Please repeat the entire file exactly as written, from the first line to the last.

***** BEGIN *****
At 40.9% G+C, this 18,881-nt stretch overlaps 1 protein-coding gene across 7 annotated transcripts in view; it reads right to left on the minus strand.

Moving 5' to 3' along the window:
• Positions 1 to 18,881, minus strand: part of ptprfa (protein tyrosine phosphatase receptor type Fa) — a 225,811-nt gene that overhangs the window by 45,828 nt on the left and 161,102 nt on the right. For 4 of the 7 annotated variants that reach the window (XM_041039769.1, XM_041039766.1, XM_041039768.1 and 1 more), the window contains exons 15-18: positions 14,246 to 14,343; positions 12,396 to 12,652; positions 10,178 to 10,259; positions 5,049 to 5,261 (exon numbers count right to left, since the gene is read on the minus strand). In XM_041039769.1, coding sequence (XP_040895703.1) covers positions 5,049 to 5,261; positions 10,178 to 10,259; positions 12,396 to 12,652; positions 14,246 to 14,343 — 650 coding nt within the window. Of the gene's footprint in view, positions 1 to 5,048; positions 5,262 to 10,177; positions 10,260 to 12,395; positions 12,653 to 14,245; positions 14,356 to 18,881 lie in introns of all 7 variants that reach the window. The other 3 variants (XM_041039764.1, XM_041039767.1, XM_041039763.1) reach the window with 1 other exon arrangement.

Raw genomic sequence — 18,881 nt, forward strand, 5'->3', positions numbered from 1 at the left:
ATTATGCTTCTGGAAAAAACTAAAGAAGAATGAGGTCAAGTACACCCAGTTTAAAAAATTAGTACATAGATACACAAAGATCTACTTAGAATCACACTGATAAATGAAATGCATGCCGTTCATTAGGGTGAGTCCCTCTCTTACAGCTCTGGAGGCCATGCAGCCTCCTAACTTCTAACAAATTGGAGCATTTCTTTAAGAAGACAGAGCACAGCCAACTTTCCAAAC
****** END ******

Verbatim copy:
At 40.9% G+C, this 18,881-nt stretch overlaps 1 protein-coding gene across 7 annotated transcripts in view; it reads right to left on the minus strand.

Moving 5' to 3' along the window:
• Positions 1 to 18,881, minus strand: part of ptprfa (protein tyrosine phosphatase receptor type Fa) — a 225,811-nt gene that overhangs the window by 45,828 nt on the left and 161,102 nt on the right. For 4 of the 7 annotated variants that reach the window (XM_041039769.1, XM_041039766.1, XM_041039768.1 and 1 more), the window contains exons 15-18: positions 14,246 to 14,343; positions 12,396 to 12,652; positions 10,178 to 10,259; positions 5,049 to 5,261 (exon numbers count right to left, since the gene is read on the minus strand). In XM_041039769.1, coding sequence (XP_040895703.1) covers positions 5,049 to 5,261; positions 10,178 to 10,259; positions 12,396 to 12,652; positions 14,246 to 14,343 — 650 coding nt within the window. Of the gene's footprint in view, positions 1 to 5,048; positions 5,262 to 10,177; positions 10,260 to 12,395; positions 12,653 to 14,245; positions 14,356 to 18,881 lie in introns of all 7 variants that reach the window. The other 3 variants (XM_041039764.1, XM_041039767.1, XM_041039763.1) reach the window with 1 other exon arrangement.

Raw genomic sequence — 18,881 nt, forward strand, 5'->3', positions numbered from 1 at the left:
ATTATGCTTCTGGAAAAAACTAAAGAAGAATGAGGTCAAGTACACCCAGTTTAAAAAATTAGTACATAGATACACAAAGATCTACTTAGAATCACACTGATAAATGAAATGCATGCCGTTCATTAGGGTGAGTCCCTCTCTTACAGCTCTGGAGGCCATGCAGCCTCCTAACTTCTAACAAATTGGAGCATTTCTTTAAGAAGACAGAGCACAGCCAACTTTCCAAAC